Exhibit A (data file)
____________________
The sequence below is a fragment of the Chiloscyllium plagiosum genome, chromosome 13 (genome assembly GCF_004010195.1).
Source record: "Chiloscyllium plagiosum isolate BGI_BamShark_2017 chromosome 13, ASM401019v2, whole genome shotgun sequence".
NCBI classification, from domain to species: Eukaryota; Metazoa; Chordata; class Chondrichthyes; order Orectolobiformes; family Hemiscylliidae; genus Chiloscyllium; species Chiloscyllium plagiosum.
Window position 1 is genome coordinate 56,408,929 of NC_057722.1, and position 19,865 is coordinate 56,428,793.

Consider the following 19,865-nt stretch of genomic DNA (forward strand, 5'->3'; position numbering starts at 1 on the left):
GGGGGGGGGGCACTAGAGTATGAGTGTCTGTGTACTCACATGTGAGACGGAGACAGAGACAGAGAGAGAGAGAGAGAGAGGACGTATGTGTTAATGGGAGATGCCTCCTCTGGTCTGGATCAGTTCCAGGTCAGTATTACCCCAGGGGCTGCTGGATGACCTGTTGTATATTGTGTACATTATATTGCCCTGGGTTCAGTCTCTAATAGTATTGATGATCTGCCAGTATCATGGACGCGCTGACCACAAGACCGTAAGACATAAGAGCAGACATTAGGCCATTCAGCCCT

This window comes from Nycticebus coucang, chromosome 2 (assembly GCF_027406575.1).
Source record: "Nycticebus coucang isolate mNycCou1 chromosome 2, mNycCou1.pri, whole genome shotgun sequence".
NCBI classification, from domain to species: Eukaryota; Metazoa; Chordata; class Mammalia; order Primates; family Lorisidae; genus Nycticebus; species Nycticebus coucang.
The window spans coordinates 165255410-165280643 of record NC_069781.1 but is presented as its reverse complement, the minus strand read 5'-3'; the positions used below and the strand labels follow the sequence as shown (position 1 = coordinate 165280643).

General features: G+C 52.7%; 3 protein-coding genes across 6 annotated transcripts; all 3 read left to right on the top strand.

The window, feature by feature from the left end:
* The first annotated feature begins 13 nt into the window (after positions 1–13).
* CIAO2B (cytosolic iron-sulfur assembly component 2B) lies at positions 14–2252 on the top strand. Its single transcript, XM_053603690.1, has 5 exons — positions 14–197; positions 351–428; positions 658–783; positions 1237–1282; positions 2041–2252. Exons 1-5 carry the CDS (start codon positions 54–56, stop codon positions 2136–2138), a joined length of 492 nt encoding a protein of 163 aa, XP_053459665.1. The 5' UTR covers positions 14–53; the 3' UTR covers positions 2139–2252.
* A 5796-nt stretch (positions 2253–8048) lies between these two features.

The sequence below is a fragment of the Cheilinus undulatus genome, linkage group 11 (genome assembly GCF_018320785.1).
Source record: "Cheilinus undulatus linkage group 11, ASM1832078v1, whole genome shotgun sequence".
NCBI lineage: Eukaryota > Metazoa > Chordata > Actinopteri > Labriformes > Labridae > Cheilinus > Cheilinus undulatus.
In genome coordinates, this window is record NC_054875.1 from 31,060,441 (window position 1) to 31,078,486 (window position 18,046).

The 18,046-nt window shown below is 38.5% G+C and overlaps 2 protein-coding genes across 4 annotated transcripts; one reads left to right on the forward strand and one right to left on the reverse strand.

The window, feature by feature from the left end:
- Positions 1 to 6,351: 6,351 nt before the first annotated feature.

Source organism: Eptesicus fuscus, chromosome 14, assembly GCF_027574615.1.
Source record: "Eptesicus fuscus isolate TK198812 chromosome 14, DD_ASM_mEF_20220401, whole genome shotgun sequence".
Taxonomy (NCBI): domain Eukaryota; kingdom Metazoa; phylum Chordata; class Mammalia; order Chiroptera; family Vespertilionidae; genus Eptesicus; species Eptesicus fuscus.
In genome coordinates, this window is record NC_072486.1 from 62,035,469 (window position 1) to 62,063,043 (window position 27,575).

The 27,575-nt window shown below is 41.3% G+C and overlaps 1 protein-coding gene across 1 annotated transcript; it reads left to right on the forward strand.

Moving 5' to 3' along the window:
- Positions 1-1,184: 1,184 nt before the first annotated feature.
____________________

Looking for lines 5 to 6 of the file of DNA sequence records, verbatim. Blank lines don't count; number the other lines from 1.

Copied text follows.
Consider the following 19,865-nt stretch of genomic DNA (forward strand, 5'->3'; position numbering starts at 1 on the left):
GGGGGGGGGGCACTAGAGTATGAGTGTCTGTGTACTCACATGTGAGACGGAGACAGAGACAGAGAGAGAGAGAGAGAGAGGACGTATGTGTTAATGGGAGATGCCTCCTCTGGTCTGGATCAGTTCCAGGTCAGTATTACCCCAGGGGCTGCTGGATGACCTGTTGTATATTGTGTACATTATATTGCCCTGGGTTCAGTCTCTAATAGTATTGATGATCTGCCAGTATCATGGACGCGCTGACCACAAGACCGTAAGACATAAGAGCAGACATTAGGCCATTCAGCCCT